GAME PREVIEW: CHIEFS vs. BRONCOS

The Kansas City Chiefs head into Denver with a perfect 2-0 record to face the struggling Broncos who have split their first two games of the season. In the NFL's premier showcase game of the week, this AFC West battle will determine the early leader in the division.

GAME SNAPSHOT:
KICKOFF: Sunday, 8:00 CST
TV: ABC, Al Michaels, John Madden, Michele Tafoya

2005 RANKINGS:
Chiefs: Offense 6th (3rd rush, 18th pass); Defense 26th (4th rush, 29th pass).
Broncos: Offense 19th (22nd rush, 13th pass); Defense 21st (22nd rush, 15th pass).

KEYS TO THE GAME:
Chiefs RB Priest Holmes is the only opponent to rush for 100 yards at INVESCO Field since it opened in 2001 -- and he has done it twice. So Denver's focus on defense is pretty clear. The Broncos will stuff the box in an attempt to contain Holmes and backup Larry Johnson, often leaving their corners on an island. If Kansas City can take advantage with a big play or two in the passing game, it will have a huge edge, but the Chiefs have yet to strike much of a run-pass balance. The Chiefs' revamped defense has been much improved to this point, but their bitter rivals should pose the biggest test yet. The Broncos are determined to get their sputtering running game untracked, while the Chiefs' goal is to keep the running game in check so they can try to force QB Jake Plummer into mistakes.

FAST FACTS:
Chiefs: Kansas City lead the all-time series 50-40. The Chiefs have at least one rushing touchdown in an NFL-high 17 consecutive games. Kansas City has a 20-14 record on Monday nights.
Broncos: Denver is 8-25 under coach Mike Shanahan when allowing a 100-yard rusher. Denver has a losing record on Monday nights. They stand just 22-29-1.

PERSONNEL NEWS:
Chiefs:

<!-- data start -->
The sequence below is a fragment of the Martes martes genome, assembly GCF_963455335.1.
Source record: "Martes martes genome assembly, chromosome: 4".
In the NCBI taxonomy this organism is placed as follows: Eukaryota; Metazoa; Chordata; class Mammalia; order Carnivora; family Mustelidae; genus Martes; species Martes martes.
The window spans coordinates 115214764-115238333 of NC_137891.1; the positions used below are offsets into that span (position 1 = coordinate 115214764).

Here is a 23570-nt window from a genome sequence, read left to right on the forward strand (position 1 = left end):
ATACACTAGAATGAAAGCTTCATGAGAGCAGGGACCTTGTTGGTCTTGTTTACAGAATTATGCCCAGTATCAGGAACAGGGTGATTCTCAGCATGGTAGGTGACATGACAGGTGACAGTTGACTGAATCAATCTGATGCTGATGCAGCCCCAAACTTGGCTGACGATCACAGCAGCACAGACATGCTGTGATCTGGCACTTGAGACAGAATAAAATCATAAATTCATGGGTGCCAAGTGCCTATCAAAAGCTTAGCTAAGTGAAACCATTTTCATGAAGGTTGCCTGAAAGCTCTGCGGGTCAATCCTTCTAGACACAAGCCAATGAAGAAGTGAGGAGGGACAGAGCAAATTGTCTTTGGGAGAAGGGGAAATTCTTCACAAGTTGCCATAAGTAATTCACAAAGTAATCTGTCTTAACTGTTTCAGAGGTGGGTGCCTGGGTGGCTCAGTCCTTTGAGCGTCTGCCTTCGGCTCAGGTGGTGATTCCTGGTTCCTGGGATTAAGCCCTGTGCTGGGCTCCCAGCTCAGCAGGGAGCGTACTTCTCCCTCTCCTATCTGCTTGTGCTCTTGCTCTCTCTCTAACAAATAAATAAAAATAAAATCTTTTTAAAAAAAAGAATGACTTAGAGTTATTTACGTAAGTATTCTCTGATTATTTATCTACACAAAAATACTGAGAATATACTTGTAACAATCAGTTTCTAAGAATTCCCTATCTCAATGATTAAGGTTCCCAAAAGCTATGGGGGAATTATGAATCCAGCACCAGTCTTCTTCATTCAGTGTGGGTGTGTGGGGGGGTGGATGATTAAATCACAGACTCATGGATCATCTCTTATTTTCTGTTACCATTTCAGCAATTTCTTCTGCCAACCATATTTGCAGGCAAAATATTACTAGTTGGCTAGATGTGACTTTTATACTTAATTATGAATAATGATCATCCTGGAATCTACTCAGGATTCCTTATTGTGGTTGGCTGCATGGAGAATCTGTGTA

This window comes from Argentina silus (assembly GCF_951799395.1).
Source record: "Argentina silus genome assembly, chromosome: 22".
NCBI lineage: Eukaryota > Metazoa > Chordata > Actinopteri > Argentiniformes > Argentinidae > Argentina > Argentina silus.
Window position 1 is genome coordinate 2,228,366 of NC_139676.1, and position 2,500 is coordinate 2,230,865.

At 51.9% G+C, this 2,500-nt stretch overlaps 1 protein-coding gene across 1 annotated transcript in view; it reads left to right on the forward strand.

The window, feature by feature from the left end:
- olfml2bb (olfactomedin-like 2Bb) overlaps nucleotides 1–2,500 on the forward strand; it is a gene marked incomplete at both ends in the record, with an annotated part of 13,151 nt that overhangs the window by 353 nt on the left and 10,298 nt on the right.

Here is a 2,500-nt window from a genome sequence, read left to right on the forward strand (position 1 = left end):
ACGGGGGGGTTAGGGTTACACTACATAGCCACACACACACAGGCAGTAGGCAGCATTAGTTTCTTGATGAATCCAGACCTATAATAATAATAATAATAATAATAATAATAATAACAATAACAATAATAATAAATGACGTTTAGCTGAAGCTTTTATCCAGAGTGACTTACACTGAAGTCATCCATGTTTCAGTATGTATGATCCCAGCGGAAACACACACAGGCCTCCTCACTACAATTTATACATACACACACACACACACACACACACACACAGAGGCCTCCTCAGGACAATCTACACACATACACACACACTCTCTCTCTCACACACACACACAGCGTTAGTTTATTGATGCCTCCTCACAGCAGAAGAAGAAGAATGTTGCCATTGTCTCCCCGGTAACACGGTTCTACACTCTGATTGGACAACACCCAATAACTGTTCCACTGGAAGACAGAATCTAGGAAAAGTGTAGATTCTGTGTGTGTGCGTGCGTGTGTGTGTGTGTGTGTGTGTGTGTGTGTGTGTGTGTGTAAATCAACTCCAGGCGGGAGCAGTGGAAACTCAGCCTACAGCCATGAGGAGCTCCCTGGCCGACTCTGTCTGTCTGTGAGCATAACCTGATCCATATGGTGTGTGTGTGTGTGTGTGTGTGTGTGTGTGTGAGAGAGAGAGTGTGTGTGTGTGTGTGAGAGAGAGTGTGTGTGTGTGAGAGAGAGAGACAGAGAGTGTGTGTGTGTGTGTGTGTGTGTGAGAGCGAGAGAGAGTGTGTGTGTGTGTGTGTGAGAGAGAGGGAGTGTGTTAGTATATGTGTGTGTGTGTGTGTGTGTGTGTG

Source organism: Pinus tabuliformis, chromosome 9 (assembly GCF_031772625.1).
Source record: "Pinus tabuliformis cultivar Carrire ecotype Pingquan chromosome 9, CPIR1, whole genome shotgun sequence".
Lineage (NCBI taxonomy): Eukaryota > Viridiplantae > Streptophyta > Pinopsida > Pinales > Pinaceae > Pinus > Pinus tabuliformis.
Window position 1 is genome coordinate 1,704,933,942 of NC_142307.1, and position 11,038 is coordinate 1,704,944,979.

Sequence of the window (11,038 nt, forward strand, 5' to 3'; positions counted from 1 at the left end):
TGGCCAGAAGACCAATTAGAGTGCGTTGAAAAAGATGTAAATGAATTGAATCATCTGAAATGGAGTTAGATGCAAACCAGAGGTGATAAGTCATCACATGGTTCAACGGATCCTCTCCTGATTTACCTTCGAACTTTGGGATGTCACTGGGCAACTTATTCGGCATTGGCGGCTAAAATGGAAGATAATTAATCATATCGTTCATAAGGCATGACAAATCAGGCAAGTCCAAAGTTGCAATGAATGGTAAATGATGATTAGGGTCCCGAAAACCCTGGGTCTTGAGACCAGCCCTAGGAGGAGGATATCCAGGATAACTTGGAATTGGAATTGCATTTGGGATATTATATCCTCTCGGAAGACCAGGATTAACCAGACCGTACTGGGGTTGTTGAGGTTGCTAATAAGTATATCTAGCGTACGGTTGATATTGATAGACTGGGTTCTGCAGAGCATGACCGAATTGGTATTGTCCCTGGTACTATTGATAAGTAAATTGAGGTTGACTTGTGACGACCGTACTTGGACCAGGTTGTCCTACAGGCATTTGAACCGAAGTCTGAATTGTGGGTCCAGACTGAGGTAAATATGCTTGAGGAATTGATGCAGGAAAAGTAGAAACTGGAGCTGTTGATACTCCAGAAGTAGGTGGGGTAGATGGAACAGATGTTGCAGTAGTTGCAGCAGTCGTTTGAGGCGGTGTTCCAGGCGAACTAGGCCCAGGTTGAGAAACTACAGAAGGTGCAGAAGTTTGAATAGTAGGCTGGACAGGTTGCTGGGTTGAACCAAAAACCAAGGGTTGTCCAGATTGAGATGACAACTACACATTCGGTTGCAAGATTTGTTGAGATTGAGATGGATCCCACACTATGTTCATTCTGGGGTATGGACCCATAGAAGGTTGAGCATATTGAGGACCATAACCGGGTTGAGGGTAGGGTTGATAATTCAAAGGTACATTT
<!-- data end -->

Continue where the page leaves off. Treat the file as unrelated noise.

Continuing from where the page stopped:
LT Willie Roaf has a better than a 50/50 chance to play in Monday night's big divisional game in Denver. Roaf missed Kansas City's victory in Oakland with a hamstring injury sustained early in the season-opening win over the Jets. He was scheduled to practice on Saturday and his decision to play could be made shortly before kick-off.

TE Jason Dunn, a key component in the Chiefs running game, did not practice Thursday when the Chiefs went through their first workout of the week for their Monday night game at Denver. Dunn, listed as questionable with a knee injury, told reporters he planned on playing in Denver. But that might be optimistic based on the fact he did not practice on Friday.

FB Tony Richardson did not practice Thursday while resting the sore knee he sustained in the season opening win over the Jets. The knee kept Richardson out of practice in the week leading to last week's Oakland game, but he was ready by game time.

DE Carlos Hall did not practice Thursday or Friday afternoon because of a sore back. A situational pass rusher, he's questionable for the Denver game.

LB Derrick Johnson could be a big factor in the Chiefs' plans to limit the bootleg plays Jake Plummer has used repeatedly against Kansas City to either buy time to throw or turn nothing plays into big gainers. Johnson has to avoid being overly aggressive and biting on the play fakes that Plummer often turns into effective boots.

Broncos:
CB Darrent Williams missed the first part of Denver's practice Thursday when he was hit in the head during a special-teams session. He returned shortly after and the Broncos said he was fine.